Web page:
- ICRA Booth Demo: The Willow Garage Booth will have a MoveIt! demo as part of the exhibit. The booth is open on Tuesday, Wednesday and Thursday (May 7-9, 2013).
- ICRA Workshop Talk: Sachin Chitta is giving a talk on "MoveIt!: Software for Rapid Development of New Robotics Applications" at the ICRA Industrial Mobile Assistance Robots Workshop on Monday, May 6, 2013.
- ICRA Tutorial: MoveIt! will be presented at a tutorial on Friday May 10, 2013: Motion Planning for Mobile Manipulation: State-of-the-art Methods and Tools, organized by Sachin Chitta, Ioan Sucan, Mark Moll, Lydia Kavraki and Maxim Likhachev.
- ROSCON Keynote Talk: Sachin Chitta, Ioan Sucan and Acorn Pooley will be at ROSCON presenting MoveIt! at 9:30 AM on Saturday May 10, 2013.
Willow Garage gratefully acknowledges the contributions of the following people to MoveIt! and associated packages that MoveIt! uses and depends on:
- Lydia Kavraki, Mark Moll, and associated members of the Kavraki Lab (Rice University) for developing OMPL - a suite of randomized planners that MoveIt! uses extensively.
- Dinesh Manocha and Jia Pan of UNC Chapel Hill for developing FCL - a package of collision checking algorithm used extensively by MoveIt!
- Maxim Likhachev (CMU), Ben Cohen (Penn) and Mike Phillips (CMU) for developing SBPL, a search-based planning library integrated with MoveIt!
- Armin Hornung, Kai Wurm, Maren Bennewitz, Cyril Stachniss, and Wolfram Burgard for developing Octomap - software for 3D occupancy mapping used by MoveIt!
- Mrinal Kalakrishnan, Peter Pastor and Stefan Schaal at USC for developing STOMP, the distance field components in MoveIt! and the implementation of the CHOMP algorithm in Arm Navigation
- Dave Coleman from the University of Colorado, Boulder for developing the MoveIt! Setup Assistant and adding documentation to the MoveIt! website.
MoveIt! evolved from the Arm Navigation and Grasping Pipeline components of ROS and we gratefully acknowledge the seminal contributions of all developers and researchers to those packages, especially Edward Gil Jones, Matei Ciocarlie, Kaijen Hsiao, Adam Leeper, and Ken Anderson.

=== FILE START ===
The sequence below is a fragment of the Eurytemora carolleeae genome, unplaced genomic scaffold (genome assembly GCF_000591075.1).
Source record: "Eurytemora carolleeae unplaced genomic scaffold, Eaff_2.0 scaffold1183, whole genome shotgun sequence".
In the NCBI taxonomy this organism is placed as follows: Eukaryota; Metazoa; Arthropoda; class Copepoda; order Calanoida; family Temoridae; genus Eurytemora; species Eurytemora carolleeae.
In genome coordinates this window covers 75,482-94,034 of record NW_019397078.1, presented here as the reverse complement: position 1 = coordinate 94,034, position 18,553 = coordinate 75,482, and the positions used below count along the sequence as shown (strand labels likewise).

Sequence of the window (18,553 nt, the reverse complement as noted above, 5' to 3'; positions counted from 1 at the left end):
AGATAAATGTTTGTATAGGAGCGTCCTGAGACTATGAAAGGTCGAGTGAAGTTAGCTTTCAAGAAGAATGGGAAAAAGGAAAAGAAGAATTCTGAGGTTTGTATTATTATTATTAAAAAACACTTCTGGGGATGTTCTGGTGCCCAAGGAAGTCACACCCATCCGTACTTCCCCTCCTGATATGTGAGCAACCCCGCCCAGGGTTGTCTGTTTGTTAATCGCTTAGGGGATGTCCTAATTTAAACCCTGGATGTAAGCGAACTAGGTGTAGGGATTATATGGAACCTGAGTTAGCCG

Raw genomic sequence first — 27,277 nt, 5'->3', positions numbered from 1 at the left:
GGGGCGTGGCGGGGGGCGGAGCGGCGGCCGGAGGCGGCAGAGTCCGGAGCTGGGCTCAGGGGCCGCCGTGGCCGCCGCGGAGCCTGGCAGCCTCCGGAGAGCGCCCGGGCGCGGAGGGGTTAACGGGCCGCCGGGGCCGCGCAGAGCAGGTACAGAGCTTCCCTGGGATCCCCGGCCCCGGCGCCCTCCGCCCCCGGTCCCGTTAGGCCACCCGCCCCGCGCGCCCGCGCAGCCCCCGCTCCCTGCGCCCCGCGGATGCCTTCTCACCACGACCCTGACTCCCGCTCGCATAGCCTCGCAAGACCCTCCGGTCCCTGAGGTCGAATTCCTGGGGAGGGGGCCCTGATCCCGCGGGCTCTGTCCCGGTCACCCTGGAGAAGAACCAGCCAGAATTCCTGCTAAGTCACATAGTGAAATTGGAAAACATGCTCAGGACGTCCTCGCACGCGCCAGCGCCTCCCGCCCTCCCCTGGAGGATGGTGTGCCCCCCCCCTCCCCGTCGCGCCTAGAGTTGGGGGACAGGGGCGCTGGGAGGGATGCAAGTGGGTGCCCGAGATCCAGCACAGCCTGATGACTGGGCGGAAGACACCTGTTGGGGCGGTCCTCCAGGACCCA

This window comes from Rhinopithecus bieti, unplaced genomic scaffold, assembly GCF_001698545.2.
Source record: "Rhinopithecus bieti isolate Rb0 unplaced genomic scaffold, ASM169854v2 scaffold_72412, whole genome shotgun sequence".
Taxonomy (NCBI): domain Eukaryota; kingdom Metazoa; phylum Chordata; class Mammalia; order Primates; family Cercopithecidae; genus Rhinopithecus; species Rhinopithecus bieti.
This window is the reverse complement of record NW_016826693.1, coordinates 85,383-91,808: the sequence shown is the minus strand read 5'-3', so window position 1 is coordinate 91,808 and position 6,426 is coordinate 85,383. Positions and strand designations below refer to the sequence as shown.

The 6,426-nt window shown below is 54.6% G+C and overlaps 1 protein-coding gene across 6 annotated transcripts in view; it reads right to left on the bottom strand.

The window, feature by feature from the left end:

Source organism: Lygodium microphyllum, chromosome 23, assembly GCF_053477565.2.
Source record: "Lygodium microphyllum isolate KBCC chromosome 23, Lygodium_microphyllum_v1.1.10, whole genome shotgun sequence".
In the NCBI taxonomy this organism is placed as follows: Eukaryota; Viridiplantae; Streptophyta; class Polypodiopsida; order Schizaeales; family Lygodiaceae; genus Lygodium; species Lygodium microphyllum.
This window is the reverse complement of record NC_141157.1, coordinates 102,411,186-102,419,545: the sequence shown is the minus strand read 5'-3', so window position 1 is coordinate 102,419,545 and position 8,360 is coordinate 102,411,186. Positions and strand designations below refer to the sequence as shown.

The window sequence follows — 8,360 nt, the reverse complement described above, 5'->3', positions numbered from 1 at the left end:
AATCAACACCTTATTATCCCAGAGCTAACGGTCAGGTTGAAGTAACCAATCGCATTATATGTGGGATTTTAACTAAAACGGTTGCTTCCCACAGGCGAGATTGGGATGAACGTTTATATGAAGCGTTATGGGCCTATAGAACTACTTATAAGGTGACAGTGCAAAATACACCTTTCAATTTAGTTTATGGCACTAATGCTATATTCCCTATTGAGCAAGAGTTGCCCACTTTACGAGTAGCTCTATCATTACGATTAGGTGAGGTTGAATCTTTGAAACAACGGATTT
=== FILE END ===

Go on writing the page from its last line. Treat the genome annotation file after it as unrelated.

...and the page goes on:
We also acknowledge the contributions of the Willow Garage interns who have worked on MoveIt!, Arm Navigation and associated components, members of the ROS and PR2 communities who have used, provided feedback and provided contributions to MoveIt! and Arm Navigation and members of the ROS community for developing the infrastructure that MoveIt! builds on.
We also acknowledge the contributions of the ROS-Industrial consortium led by the Southwest Research Institute for supporting and building up infrastructure for applying MoveIt! and Arm Navigation to industrial robots and environments. Similarly, we acknowledge the contributions of Fraunhofer IPA to MoveIt! and support for the ROS-Industrial effort in Europe.
For more information visit moveit.ros.org
During his internship at Willow Garage David Lu from Washington University in St. Louis spent the first three months of 2013 improving the navigation stack, a solution that many robots use to move around without colliding into obstacles. Specifically, he made the costmap functionality more flexible to allow for custom adjustments to be made, allowing for the robot to navigate with increased awareness about specific things in its context, like the presence of people.
The costmap is the data structure that represents places that are safe for the robot to be in a grid of cells. Usually, the values in the costmap are binary, representing free space or places where the robot would be in collision. The ROS Navigation stack had the capacity to represent intermediate values, but with the exception of some values to make sure the robot's didn't drive immediately next to obstacles, it primarily used the two values.